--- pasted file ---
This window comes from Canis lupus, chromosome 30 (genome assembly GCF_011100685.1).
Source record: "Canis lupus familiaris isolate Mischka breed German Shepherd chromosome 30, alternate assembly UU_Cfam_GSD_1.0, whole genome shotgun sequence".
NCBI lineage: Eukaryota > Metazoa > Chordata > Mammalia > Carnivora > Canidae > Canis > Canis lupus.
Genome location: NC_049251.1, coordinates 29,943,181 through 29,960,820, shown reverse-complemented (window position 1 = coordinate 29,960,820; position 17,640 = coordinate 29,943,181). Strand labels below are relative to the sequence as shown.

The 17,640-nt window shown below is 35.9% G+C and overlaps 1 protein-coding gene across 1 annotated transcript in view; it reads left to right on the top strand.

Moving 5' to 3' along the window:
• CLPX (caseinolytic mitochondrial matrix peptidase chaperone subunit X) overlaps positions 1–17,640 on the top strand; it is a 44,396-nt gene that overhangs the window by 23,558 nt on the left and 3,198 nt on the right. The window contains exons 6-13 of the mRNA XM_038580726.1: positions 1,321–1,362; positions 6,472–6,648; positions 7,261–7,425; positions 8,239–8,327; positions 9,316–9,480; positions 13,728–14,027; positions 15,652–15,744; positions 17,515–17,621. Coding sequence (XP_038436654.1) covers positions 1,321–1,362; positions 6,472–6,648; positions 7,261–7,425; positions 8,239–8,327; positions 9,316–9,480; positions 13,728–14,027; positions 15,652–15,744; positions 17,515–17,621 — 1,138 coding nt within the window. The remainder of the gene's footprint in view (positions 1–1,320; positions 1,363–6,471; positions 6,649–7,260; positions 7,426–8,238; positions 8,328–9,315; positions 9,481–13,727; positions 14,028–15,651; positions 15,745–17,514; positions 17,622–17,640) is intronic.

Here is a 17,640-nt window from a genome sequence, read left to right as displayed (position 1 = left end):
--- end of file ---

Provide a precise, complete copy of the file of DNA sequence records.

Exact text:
This window comes from Canis lupus, chromosome 30 (genome assembly GCF_011100685.1).
Source record: "Canis lupus familiaris isolate Mischka breed German Shepherd chromosome 30, alternate assembly UU_Cfam_GSD_1.0, whole genome shotgun sequence".
NCBI lineage: Eukaryota > Metazoa > Chordata > Mammalia > Carnivora > Canidae > Canis > Canis lupus.
Genome location: NC_049251.1, coordinates 29,943,181 through 29,960,820, shown reverse-complemented (window position 1 = coordinate 29,960,820; position 17,640 = coordinate 29,943,181). Strand labels below are relative to the sequence as shown.

The 17,640-nt window shown below is 35.9% G+C and overlaps 1 protein-coding gene across 1 annotated transcript in view; it reads left to right on the top strand.

Moving 5' to 3' along the window:
• CLPX (caseinolytic mitochondrial matrix peptidase chaperone subunit X) overlaps positions 1–17,640 on the top strand; it is a 44,396-nt gene that overhangs the window by 23,558 nt on the left and 3,198 nt on the right. The window contains exons 6-13 of the mRNA XM_038580726.1: positions 1,321–1,362; positions 6,472–6,648; positions 7,261–7,425; positions 8,239–8,327; positions 9,316–9,480; positions 13,728–14,027; positions 15,652–15,744; positions 17,515–17,621. Coding sequence (XP_038436654.1) covers positions 1,321–1,362; positions 6,472–6,648; positions 7,261–7,425; positions 8,239–8,327; positions 9,316–9,480; positions 13,728–14,027; positions 15,652–15,744; positions 17,515–17,621 — 1,138 coding nt within the window. The remainder of the gene's footprint in view (positions 1–1,320; positions 1,363–6,471; positions 6,649–7,260; positions 7,426–8,238; positions 8,328–9,315; positions 9,481–13,727; positions 14,028–15,651; positions 15,745–17,514; positions 17,622–17,640) is intronic.

Here is a 17,640-nt window from a genome sequence, read left to right as displayed (position 1 = left end):